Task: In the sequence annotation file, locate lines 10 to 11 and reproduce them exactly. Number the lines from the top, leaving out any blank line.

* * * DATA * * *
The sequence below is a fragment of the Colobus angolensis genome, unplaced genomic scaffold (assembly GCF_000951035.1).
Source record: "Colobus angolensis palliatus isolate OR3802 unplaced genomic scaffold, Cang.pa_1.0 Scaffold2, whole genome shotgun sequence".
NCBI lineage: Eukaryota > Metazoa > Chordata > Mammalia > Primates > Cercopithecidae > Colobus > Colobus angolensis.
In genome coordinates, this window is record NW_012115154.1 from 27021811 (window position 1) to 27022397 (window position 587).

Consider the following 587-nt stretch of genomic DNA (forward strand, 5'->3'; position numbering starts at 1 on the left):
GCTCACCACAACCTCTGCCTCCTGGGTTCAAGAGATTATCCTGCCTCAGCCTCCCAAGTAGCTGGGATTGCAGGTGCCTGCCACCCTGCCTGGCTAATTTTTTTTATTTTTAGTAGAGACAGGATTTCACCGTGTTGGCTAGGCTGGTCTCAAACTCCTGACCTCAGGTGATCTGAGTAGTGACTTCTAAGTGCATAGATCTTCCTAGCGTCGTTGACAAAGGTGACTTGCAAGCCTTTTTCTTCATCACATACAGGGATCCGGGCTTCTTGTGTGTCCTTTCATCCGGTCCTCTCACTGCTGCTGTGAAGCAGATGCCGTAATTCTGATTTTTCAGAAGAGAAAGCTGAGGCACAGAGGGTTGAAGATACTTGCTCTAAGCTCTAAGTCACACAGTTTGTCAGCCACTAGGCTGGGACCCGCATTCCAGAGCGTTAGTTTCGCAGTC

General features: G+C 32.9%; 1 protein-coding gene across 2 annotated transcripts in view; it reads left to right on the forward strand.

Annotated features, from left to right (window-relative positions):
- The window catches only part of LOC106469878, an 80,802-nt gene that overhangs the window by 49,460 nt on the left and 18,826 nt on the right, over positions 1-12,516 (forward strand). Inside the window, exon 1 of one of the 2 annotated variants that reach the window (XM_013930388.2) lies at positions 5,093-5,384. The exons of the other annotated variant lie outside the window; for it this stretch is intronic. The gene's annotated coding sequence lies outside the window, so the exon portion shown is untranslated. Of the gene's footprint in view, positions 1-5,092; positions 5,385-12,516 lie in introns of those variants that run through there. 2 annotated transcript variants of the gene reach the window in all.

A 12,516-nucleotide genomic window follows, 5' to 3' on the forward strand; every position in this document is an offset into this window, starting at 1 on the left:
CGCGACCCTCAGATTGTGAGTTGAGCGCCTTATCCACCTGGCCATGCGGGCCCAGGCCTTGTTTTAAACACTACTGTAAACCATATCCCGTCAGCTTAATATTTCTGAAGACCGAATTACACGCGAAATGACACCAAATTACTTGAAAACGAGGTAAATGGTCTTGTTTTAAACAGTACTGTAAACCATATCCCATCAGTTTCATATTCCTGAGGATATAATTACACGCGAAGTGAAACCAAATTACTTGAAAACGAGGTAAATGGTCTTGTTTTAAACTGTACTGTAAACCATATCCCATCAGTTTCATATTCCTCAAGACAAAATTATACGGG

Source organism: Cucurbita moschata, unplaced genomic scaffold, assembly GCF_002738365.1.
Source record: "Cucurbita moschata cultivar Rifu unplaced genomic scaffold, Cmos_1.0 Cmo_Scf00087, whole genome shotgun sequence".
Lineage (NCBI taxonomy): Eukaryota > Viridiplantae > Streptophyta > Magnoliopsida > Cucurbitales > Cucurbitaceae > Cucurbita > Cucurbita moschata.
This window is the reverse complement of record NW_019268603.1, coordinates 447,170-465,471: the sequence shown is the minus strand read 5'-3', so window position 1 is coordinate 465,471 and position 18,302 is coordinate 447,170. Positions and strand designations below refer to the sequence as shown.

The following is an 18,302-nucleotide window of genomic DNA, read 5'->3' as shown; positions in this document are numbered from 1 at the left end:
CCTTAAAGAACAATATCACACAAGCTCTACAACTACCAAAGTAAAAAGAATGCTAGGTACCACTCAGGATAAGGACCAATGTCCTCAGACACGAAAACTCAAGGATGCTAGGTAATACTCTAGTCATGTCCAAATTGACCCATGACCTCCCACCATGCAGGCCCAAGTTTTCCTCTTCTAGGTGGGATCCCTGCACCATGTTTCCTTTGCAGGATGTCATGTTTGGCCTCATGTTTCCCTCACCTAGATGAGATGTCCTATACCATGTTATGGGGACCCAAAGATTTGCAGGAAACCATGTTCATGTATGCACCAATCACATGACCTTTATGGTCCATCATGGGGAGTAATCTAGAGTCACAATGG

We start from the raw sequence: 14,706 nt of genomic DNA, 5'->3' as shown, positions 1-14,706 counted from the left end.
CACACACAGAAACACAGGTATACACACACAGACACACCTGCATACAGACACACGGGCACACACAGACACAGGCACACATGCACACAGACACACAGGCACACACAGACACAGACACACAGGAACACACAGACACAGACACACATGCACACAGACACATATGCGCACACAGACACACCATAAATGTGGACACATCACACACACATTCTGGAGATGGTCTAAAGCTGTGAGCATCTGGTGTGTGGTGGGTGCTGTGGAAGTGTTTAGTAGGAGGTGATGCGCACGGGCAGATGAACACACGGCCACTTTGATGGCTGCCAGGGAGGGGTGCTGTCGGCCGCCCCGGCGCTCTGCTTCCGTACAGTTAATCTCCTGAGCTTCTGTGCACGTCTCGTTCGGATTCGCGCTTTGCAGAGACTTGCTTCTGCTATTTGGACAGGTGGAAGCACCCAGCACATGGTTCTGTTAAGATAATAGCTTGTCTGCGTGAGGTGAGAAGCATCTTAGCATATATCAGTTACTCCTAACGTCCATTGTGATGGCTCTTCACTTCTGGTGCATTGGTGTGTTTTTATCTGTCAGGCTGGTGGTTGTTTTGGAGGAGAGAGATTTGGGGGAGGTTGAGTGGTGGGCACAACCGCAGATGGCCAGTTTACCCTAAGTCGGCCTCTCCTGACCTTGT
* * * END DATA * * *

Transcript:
A 12,516-nucleotide genomic window follows, 5' to 3' on the forward strand; every position in this document is an offset into this window, starting at 1 on the left:
CGCGACCCTCAGATTGTGAGTTGAGCGCCTTATCCACCTGGCCATGCGGGCCCAGGCCTTGTTTTAAACACTACTGTAAACCATATCCCGTCAGCTTAATATTTCTGAAGACCGAATTACACGCGAAATGACACCAAATTACTTGAAAACGAGGTAAATGGTCTTGTTTTAAACAGTACTGTAAACCATATCCCATCAGTTTCATATTCCTGAGGATATAATTACACGCGAAGTGAAACCAAATTACTTGAAAACGAGGTAAATGGTCTTGTTTTAAACTGTACTGTAAACCATATCCCATCAGTTTCATATTCCTCAAGACAAAATTATACGGG